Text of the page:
- Shuttle to St. George: 5 hours
After all the hiking completed by this point, our last day’s hike will be a breeze. With walls that never cease to impress, we’ll continue up Lower Muley Canyon until the trailhead emerges quickly from the wash, and we are back at the road we started on and our waiting vehicle. Here we will make the drive back to Saint George over the rolling slick rock domes and canyons.
Please Note: We always do everything in our power to follow the set itinerary, however it can change occasionally based on temporary access restrictions, weather, lodging/campground availability, guest ability/injury, natural events like fires and flooding, and other potential causes.
- A professional, knowledgeable, certified trip leader (full-time Wildland Trekking guide)
- Roundtrip transportation from your hotel in St. George, UT to the trailhead and back
- Backcountry dinners in the field
- Bear cannisters when/where required
- Entrance fees and national park permits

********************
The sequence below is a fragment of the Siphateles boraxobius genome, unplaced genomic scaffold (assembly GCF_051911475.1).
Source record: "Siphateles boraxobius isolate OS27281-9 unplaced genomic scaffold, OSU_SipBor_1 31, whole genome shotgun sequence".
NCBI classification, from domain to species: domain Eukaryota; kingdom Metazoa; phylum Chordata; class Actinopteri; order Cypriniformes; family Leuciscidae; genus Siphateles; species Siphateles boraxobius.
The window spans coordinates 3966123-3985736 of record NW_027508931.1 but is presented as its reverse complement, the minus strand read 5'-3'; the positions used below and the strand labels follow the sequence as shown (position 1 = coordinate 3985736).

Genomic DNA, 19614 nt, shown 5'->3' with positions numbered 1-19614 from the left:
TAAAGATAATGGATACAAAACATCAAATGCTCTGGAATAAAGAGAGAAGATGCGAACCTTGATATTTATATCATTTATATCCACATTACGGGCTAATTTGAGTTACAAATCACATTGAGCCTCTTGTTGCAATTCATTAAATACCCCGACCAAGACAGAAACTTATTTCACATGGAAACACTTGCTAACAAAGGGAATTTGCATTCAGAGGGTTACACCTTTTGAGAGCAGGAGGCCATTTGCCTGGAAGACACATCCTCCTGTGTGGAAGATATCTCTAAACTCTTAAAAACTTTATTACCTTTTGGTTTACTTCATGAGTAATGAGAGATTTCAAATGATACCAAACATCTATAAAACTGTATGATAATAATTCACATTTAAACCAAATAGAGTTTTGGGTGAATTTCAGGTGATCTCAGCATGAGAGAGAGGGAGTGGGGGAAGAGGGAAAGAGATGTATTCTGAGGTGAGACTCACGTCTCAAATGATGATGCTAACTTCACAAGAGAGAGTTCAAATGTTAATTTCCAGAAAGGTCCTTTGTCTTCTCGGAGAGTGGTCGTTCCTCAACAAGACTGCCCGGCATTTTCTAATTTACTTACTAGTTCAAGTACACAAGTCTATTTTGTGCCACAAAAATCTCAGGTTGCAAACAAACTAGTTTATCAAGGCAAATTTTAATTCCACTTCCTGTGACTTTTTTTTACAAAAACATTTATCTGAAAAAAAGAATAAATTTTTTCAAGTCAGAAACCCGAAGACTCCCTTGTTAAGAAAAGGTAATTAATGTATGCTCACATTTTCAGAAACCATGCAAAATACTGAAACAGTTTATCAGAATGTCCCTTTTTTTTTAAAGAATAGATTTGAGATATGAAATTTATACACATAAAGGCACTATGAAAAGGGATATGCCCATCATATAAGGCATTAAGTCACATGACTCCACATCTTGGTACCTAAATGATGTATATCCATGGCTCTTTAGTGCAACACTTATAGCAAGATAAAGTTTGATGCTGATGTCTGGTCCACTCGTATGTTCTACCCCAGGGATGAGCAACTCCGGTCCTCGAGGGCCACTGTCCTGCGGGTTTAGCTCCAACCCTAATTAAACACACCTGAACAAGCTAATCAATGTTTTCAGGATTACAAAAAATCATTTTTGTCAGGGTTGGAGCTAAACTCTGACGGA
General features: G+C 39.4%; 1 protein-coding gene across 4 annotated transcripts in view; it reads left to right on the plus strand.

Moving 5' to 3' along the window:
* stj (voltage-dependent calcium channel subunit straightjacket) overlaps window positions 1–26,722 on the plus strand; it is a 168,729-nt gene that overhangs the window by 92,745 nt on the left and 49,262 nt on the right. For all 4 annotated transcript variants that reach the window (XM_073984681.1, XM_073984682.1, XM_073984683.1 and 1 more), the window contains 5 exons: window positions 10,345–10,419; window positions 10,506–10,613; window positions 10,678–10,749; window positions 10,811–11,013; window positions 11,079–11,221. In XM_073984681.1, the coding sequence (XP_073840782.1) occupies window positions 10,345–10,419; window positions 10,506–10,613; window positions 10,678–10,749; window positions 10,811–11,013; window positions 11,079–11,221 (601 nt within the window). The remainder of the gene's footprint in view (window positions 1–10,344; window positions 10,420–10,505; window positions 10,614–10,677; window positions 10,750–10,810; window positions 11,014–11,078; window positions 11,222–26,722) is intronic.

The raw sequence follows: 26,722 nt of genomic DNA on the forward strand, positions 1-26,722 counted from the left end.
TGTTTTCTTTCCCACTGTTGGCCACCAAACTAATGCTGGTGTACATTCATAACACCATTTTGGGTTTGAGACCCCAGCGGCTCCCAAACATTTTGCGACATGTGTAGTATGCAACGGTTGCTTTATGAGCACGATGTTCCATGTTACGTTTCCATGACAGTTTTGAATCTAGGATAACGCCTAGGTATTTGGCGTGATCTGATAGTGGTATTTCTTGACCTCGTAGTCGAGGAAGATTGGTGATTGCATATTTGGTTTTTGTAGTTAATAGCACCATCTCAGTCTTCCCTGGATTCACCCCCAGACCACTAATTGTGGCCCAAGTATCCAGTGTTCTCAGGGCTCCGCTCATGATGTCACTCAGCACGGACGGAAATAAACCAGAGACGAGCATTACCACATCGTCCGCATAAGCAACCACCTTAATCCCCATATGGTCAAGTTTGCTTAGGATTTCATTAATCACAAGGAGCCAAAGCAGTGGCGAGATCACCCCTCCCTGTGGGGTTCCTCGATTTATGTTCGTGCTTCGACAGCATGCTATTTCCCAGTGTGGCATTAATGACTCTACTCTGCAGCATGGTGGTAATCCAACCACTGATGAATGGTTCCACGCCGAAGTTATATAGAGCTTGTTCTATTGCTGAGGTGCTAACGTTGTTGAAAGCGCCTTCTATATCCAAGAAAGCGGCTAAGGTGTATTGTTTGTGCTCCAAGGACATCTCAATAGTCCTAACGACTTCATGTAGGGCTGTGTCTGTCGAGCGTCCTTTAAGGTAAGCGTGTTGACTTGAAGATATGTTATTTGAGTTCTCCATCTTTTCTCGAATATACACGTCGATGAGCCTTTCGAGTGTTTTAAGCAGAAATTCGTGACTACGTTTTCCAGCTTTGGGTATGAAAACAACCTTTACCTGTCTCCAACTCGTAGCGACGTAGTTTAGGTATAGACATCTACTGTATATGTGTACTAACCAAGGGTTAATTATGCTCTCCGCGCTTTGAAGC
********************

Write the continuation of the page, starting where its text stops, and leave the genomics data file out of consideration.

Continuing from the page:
- Emergency equipment including a company-issued first-aid kit and satellite phone
- You will receive a Lifetime Hiking Membership entitling you, your spouse and kids to a lifetime discount of 10% off any Wildland Trekking hiking trip after your first one!
- Backpack, tent, sleeping pad, sleeping bag, trekking poles, cooking gear (gear list below)
- Breakfasts, lunches and trail snacks
- Clothes, raingear, and footwear (Oboz hiking shoes and boots recommended) (clothing list below)
- Sunscreen, toiletries and personal items
- Trip leader gratuity (industry recommendation is 10+% of trip cost)
- Trekking poles
- Backpacking stove and fuel (if your breakfasts only need boiled water, guide can boil water for the group in the morning at camp eliminating need for personal stoves and fuel)
- Waterproof matches and/or lighter
- Water filter (guide can filter water for the group at camp but if you would prefer to bring your own)
- Camera, spare batteries